LAKE CHARLES, La. — As Hurricane Delta continued its arc across the Gulf of Mexico on Thursday afternoon, the storm, like so many before it, was drawing from warm waters and strengthening as it spun toward the Louisiana coastline.

It has been just six weeks since Hurricane Laura crashed into the United States near here, tied as the strongest Category 4 hurricane ever to make landfall in Louisiana, and less than a month since Hurricane Sally was the first since 2004 to make landfall in Alabama. Delta’s sustained wind speeds surged to 115 mph on Thursday evening, and forecasts were calling for it to remain intense, potentially bringing catastrophic force along with another huge storm surge, flooding and devastation to a region that has yet to recover from its last battering.

Such is life along the Gulf this hurricane season, which has brought repeated attacks on coastal communities from Texas to Florida, an unrelenting barrage of rising water, heavy rain and killer winds that have uprooted trees and sent them crashing down on occupied homes. While 2020 has been cruel in so many other ways because of the coronavirus outbreak and resulting economic challenges, Mother Nature has not eased her grip here either.

“Unfortunately, Hurricane Delta is expected to make landfall in Southwest Louisiana … and very, very close to the exact location that Hurricane Laura made landfall just over a month ago,” Louisiana Gov. John Bel Edwards (D) said Thursday. “It is very clear that Southwest Louisiana is going to get more of a punch from this than we would like to see for sure, because they’re still trying to recover from Hurricane Laura.”

Lake Charles and surrounding towns still bear fresh scars from Laura, with scores of buildings sitting under tarps, roofs shredded, awnings naked and crooked, windows boarded up, trees down.

And they are about to go through it all again.

Ben Rentrop recalled riding out Hurricane Laura in the home he shares with his sister, and he also plans to do it this time around. He said the last storm was scary, as trees fell all around his family’s house.

“I’m praying to the Lord that he’ll take care of us again,” Rentrop said, standing near the city’s bus station as one of the last rides out of town pulled away.

Nearby, tiny Cameron, La., a community on the water’s edge that was nearly annihilated in the final days of August when Laura roared through, looked like it could be close to Delta’s path on Friday evening, according to predictions from the National Weather Service. It is still without electricity and could be for months.

Authorities urged people from the Lake Charles area east toward Lafayette and west toward Texas to evacuate and seek higher ground as the wetlands along the shoreline were almost certain to take another hit. Campers, jam-packed SUVs and pickup trucks sat in a colossal traffic jam on Interstate 10 as people appeared to heed those warnings, heading toward the Texas border.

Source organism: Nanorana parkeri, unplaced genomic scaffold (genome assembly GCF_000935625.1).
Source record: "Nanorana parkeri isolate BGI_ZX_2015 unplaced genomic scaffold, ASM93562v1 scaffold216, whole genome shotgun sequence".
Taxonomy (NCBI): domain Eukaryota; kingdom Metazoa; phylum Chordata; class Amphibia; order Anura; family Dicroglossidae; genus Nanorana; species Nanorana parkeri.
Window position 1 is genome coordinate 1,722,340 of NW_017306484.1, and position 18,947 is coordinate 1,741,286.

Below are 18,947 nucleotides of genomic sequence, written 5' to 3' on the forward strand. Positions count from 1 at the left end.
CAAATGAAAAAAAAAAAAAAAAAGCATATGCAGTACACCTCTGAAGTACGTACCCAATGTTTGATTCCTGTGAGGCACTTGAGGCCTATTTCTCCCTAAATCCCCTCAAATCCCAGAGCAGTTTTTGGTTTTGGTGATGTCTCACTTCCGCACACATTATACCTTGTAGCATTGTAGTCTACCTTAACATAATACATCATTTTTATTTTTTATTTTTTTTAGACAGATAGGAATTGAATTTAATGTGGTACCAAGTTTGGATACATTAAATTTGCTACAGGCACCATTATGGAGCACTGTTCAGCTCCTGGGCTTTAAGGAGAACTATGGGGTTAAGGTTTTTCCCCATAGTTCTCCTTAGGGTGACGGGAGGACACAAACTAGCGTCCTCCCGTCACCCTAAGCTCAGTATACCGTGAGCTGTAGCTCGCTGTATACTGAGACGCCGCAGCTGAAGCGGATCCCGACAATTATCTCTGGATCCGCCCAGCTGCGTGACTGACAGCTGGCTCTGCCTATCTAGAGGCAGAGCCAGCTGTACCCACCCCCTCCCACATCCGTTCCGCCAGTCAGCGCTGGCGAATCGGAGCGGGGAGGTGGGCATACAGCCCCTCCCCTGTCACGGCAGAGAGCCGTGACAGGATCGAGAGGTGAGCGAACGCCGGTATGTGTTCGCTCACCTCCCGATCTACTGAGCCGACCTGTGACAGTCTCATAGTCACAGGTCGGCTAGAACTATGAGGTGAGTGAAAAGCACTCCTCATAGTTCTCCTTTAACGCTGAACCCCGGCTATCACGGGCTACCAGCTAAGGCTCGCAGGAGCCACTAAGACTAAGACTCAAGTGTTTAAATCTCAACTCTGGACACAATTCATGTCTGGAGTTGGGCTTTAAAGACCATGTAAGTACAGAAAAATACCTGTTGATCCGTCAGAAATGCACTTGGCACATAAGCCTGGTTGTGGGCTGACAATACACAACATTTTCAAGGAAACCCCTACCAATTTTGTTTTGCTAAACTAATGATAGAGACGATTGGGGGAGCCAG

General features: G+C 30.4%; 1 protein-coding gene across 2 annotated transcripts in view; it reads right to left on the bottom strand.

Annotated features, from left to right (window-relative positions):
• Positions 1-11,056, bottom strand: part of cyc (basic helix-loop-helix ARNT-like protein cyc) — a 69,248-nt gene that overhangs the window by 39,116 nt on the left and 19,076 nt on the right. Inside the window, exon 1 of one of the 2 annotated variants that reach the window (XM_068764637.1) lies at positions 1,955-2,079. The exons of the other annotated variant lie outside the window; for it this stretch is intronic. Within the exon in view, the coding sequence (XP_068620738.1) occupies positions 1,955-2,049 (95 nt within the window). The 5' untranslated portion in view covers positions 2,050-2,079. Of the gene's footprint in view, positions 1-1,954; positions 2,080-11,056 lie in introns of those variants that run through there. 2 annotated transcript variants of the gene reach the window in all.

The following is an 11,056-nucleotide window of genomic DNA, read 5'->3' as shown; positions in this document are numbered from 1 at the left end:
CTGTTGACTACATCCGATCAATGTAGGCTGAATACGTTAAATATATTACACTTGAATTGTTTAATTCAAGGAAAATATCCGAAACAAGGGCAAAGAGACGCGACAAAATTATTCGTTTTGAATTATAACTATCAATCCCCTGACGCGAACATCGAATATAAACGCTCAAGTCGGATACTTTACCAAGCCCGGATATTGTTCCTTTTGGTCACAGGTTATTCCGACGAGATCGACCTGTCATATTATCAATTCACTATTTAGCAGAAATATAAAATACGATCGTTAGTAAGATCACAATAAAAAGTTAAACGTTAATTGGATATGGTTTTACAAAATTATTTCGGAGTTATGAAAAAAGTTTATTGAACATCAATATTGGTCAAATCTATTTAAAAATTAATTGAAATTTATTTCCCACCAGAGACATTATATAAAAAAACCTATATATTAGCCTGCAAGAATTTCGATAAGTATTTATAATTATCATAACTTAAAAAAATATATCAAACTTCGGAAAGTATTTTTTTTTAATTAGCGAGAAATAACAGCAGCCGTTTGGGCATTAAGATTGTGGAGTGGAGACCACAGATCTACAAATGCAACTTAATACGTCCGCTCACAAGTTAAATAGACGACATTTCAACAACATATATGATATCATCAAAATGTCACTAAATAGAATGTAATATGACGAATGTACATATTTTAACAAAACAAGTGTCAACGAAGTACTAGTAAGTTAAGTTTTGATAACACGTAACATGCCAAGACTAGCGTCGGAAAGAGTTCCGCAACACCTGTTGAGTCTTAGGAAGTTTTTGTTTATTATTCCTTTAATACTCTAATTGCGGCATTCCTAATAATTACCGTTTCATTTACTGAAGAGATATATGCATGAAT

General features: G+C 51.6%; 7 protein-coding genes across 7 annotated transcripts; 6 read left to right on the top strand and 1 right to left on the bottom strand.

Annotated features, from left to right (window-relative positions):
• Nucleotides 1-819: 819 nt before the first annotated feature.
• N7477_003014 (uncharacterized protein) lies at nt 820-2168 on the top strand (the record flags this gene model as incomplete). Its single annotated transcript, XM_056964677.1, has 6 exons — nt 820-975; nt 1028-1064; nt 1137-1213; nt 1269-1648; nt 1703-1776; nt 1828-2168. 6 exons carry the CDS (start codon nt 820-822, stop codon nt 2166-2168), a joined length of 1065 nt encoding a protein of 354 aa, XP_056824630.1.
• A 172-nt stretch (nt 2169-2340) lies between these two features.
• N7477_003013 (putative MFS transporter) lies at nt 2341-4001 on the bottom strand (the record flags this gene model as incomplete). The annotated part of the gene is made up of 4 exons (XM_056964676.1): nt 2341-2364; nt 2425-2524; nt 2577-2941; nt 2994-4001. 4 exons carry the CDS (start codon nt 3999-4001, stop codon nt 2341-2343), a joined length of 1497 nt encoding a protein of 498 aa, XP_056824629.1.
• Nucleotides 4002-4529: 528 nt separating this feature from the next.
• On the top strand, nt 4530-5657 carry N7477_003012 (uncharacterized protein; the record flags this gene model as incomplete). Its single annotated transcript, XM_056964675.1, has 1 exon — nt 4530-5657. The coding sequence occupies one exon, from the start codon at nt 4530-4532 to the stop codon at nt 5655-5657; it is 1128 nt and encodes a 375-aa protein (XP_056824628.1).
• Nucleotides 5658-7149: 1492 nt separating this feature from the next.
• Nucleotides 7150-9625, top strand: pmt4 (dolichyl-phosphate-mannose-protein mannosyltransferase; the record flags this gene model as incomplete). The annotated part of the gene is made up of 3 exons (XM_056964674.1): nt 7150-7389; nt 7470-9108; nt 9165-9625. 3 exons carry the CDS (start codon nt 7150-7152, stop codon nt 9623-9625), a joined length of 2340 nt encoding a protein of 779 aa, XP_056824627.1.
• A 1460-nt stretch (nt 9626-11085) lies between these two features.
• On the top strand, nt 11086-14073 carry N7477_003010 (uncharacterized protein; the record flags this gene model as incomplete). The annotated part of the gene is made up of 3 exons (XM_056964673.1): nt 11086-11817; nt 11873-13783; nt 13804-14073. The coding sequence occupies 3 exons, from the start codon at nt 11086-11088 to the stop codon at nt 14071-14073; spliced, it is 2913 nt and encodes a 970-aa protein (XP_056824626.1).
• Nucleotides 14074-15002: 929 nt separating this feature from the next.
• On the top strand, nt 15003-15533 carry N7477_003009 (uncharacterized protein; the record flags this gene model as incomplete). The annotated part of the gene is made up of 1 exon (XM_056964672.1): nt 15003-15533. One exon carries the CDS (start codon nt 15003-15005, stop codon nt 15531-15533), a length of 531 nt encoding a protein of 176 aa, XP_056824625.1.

In Calcasieu Parish, where Lake Charles is located and which was hard-hit by Hurricane Laura, a mandatory evacuation order went into effect at 5 p.m. Thursday. In Cameron Parish, a mandatory evacuation order impacting most residents begins at 6 a.m. Friday. The Cameron Parish Office of Emergency Preparedness noted in the evacuation order that “these are unprecedented circumstances” and that “a large portion of our residents are still displaced due to Laura.”

That displacement from weeks ago continues to complicate the state’s hurricane preparedness and response, as there are nearly 7,000 evacuees from Hurricane Laura who already are sheltered in hotels across the region, dramatically reducing the ability to evacuate others.

In a typical storm season, Louisiana would create mass shelters for hurricane evacuees in arenas or other large buildings. This year, because of the coronavirus pandemic, the state’s shelter plans instead use non-congregate settings (NCS), such as individual hotel rooms, to maintain social distancing.

But as Delta approached, Edwards sought emergency federal assistance, writing in a letter to President Trump that “all of the major hotels that can offer NCS are directly in the path of the storm.”

Without federal assistance, Edwards wrote, the state would have neither the capacity to move Laura evacuees if needed nor the ability to provide shelter to those newly impacted by Delta. Louisiana agencies already have spent an estimated $900 million this year related to the coronavirus pandemic, he wrote.

Trump approved Edwards’s request for a federal emergency declaration ahead of Delta’s arrival.

Although Delta is not expected to be as strong as Hurricane Laura, the Weather Service projects that it could near land as a powerful Category 3 storm. Ben Schott of the National Weather Service in New Orleans said the hurricane is expected to have impacts well away from its center track, with a very large wind field that could affect most of Louisiana.